The Atlantic

The Books Briefing: Where Books and TV Intersect

From the page to the screen, and back: your weekly guide to the best in books
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The past decade’s reappraisal of the television series as a major artistic medium for storytelling has expanded the overlap between books and TV. Many showrunners, including those adapting novels and nonfiction into episodic formats, have been recognized as narrative innovators and titans of influence in the creative entertainment industry—worthy of as much renown as filmmakers and novelists.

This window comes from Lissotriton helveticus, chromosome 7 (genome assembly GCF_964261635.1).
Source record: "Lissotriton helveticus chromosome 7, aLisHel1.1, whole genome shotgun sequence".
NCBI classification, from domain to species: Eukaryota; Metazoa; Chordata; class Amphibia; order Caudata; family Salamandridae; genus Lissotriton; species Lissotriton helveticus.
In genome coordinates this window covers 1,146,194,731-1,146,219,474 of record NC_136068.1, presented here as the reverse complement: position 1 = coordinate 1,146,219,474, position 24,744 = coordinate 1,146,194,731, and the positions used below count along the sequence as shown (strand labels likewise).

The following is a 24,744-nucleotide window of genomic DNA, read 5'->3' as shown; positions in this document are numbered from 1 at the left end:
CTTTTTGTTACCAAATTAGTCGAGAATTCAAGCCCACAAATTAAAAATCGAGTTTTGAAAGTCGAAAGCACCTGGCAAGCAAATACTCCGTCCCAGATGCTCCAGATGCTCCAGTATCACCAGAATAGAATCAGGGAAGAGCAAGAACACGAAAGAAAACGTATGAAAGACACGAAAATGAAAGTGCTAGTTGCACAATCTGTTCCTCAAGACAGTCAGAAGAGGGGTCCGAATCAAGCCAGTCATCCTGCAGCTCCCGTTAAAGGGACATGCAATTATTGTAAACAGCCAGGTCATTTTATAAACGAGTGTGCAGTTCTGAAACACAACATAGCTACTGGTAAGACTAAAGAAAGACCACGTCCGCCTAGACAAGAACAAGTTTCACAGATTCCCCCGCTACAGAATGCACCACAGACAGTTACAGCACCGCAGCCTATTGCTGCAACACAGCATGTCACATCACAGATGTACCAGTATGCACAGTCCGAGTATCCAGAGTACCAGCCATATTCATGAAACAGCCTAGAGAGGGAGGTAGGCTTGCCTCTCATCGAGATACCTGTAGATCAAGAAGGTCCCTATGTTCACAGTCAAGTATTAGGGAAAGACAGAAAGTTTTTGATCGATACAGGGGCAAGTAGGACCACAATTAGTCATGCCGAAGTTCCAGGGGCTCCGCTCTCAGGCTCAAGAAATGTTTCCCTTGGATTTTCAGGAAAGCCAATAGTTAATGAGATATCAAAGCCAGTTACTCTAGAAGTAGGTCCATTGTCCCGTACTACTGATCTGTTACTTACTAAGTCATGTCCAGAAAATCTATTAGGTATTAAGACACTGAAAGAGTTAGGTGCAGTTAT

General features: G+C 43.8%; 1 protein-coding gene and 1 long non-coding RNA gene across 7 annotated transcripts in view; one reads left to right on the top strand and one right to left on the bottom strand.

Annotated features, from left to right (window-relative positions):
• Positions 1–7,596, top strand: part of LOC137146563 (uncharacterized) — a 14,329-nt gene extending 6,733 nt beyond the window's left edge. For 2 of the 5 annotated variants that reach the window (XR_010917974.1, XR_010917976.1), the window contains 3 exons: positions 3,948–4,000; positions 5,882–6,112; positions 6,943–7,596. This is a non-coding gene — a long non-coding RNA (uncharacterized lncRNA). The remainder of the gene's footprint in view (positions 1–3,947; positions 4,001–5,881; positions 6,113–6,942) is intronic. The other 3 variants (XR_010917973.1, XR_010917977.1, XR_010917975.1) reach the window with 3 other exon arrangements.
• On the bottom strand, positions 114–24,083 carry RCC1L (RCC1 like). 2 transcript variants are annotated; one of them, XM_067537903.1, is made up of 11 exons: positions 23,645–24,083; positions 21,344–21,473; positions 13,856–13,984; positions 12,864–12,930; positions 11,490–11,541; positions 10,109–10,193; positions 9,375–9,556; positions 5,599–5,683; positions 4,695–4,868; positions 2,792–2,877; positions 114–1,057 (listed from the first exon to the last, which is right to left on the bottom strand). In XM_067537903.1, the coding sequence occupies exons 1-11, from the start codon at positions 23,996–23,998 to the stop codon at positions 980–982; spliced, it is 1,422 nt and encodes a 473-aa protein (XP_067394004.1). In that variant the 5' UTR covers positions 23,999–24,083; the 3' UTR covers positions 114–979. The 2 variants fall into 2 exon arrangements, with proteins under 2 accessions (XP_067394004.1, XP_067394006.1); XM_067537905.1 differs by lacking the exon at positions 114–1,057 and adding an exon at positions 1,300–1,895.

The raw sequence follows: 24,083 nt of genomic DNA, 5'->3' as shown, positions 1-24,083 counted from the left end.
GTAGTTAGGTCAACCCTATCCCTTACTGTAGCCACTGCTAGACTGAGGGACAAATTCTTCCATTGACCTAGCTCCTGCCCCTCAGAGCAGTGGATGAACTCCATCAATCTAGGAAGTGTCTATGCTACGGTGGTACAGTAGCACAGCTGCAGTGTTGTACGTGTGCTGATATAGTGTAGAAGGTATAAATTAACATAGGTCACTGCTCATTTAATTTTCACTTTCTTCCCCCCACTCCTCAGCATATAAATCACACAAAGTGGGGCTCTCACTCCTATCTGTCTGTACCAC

Sunday’s Emmys will feature several shows that began their critical life as books, including the Hulu adaptation of Based on Margaret Atwood’s 1985brutally visualizes asystem that forces many women into reproductive slavery. An Emmy-nominated take on Joseph Heller’s classic novel about the silly paradoxes underscoring the devastation of war—does its best to capture all the nuance of the nonlinear book, reformatting it into four hours of drama- and satire-packed TV. Last year, Showtime’s , inspired by Edward St. Aubyn’s series of novels aboutthe afflictions of the title character, received several nominations for translating the books’ lovely prose into cinematic imagery.

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